Flash celebrated its 10 years at a conference in Brighton in the UK - called Flash On The Beach - which brought together hundreds of developers, designers and illustrators, many of whom work exclusively with the application.
Ten years ago, it was just a way to present animated graphics on a web browser - but people are now experimenting with it in many other ways, for example with mobile phones.
However, it remains best known for animation, and not just on the web; increasingly, Flash-based content is broadcast on television.
Dominic Minns of firm Plug-in Media compares it to the revolutionary way that, in the 1960s, animation company Hanna-Barbera came up with the idea of layering cells on top of each other, meaning that much less had to be drawn at any one time.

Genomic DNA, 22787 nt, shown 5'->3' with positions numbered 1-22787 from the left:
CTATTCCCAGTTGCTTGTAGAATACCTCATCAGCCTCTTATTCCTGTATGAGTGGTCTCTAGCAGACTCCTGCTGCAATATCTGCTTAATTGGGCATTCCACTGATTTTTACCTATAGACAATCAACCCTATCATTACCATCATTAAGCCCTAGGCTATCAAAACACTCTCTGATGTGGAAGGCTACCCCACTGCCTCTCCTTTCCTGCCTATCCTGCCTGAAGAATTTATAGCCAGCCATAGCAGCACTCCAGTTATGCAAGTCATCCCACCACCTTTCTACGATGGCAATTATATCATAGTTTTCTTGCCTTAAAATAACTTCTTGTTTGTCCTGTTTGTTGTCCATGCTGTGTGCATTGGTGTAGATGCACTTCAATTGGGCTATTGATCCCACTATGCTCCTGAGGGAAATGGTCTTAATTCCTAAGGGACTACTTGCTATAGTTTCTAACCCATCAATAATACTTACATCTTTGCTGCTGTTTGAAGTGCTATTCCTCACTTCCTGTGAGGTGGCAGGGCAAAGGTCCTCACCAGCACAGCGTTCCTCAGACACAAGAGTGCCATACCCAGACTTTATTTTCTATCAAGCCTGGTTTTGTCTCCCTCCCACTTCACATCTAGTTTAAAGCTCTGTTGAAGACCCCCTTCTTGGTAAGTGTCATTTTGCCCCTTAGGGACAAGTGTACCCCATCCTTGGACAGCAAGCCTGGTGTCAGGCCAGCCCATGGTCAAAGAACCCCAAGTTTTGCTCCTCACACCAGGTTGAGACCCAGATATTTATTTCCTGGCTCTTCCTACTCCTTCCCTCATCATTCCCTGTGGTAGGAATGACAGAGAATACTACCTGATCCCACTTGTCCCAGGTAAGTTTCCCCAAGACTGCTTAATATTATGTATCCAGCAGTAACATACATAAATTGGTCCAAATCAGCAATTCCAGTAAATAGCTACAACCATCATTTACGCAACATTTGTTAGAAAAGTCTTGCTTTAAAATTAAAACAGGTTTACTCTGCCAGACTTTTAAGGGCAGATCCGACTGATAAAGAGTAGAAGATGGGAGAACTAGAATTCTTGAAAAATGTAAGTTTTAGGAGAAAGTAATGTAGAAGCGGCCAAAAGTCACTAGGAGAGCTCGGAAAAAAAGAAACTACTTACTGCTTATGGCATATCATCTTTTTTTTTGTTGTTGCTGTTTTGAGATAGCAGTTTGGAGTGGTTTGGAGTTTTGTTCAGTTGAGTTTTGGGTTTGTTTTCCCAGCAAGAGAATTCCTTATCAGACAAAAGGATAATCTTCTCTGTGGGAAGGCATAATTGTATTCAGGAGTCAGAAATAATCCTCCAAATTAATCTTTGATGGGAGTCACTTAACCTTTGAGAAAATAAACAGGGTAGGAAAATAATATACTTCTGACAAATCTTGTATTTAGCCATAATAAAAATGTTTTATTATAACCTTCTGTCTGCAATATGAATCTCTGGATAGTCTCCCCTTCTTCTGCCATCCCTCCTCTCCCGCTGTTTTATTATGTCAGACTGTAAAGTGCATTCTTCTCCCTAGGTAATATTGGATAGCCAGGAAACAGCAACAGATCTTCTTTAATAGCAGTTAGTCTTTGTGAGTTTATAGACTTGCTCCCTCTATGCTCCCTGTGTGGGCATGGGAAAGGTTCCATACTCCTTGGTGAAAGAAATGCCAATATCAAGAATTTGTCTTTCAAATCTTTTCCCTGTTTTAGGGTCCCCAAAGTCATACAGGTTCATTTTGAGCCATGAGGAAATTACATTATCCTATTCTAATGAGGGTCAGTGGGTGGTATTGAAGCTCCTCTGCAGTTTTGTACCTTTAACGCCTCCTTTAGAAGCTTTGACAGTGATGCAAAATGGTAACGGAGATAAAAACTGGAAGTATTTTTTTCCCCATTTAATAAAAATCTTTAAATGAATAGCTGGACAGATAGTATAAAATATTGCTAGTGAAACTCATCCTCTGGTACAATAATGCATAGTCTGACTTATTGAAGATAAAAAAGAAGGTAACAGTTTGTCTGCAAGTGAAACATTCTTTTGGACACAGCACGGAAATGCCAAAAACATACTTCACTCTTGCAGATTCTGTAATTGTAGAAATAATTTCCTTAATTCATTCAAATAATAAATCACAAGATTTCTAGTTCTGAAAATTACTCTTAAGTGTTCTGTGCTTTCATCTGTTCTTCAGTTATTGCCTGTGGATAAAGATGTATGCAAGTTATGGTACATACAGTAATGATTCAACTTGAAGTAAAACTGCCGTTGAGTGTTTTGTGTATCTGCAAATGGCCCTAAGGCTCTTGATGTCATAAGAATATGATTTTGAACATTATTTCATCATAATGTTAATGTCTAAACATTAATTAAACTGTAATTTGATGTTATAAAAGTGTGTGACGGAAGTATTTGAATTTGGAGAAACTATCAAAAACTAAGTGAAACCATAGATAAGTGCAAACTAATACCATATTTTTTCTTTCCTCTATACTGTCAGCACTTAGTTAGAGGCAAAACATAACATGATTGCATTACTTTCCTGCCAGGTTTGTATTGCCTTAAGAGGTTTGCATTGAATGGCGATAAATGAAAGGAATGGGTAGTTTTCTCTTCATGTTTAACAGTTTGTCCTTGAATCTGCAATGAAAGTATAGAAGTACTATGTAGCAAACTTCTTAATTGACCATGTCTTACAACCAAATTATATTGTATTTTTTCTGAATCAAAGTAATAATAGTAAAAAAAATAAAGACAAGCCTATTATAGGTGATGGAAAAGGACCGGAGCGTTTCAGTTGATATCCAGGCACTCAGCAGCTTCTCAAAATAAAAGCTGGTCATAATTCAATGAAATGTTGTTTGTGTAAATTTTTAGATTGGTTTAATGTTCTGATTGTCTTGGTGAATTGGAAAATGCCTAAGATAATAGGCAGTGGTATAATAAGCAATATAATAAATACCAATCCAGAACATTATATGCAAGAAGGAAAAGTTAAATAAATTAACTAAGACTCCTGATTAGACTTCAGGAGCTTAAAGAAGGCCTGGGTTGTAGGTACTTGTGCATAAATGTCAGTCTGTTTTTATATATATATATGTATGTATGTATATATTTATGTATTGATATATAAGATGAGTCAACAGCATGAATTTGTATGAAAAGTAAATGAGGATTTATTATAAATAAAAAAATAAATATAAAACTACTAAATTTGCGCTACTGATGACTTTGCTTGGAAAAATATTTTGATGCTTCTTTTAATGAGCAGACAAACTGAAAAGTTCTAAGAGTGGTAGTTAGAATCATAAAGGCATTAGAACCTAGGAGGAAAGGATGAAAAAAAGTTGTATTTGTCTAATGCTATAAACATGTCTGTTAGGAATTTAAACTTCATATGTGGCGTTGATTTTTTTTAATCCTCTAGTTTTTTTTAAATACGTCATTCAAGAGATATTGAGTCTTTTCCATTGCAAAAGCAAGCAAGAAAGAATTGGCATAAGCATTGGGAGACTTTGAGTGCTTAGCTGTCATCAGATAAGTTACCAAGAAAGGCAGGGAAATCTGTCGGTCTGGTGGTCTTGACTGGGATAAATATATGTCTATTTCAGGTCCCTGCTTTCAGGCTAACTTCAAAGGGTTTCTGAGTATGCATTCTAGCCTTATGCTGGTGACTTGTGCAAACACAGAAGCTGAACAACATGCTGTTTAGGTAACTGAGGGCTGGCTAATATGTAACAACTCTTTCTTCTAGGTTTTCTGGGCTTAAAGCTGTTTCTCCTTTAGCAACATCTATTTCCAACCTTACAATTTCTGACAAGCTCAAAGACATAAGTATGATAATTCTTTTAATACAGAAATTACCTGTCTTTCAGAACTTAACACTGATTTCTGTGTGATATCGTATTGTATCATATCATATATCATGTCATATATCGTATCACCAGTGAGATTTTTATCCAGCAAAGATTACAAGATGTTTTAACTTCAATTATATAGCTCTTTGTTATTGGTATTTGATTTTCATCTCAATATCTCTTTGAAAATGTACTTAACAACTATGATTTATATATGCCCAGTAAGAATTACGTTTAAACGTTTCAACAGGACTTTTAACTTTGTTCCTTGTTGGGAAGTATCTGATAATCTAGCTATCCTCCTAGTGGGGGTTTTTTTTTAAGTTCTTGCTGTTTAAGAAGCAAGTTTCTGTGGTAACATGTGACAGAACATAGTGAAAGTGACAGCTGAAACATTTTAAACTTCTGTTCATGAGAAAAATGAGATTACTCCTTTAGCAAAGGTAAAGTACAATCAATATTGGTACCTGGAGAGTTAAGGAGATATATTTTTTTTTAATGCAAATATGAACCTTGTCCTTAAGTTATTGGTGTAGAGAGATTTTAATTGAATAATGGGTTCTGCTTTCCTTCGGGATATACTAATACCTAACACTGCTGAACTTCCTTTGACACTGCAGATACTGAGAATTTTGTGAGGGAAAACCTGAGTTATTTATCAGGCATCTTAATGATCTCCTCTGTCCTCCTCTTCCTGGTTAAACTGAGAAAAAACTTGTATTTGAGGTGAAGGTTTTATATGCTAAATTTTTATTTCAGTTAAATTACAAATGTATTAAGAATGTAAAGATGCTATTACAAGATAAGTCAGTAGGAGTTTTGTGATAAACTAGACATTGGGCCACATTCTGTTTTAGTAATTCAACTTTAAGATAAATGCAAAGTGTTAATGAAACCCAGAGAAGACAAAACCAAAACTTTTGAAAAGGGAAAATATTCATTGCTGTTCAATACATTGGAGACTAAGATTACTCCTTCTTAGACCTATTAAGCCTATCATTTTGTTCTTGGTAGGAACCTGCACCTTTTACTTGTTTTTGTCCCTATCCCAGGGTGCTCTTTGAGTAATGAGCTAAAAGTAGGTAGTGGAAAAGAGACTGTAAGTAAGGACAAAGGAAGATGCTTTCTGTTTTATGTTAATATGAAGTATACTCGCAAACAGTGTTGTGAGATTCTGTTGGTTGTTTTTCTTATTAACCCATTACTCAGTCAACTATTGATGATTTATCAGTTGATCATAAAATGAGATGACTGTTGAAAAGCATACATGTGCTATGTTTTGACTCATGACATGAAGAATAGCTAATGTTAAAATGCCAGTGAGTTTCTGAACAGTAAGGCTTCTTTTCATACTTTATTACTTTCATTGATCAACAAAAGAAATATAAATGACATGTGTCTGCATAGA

"Yogi Bear and all those characters have a necktie on, so that they don't have to draw the body again, they can just draw the head and you don't see the join.
"That made animation back then a lot cheaper, and able to be mass-produced for TV."
He adds: "And that's like Flash now - the way that Flash works in that when you animate for Flash, you build up libraries of different animation - someone running, someone talking, all the different mouth shapes.
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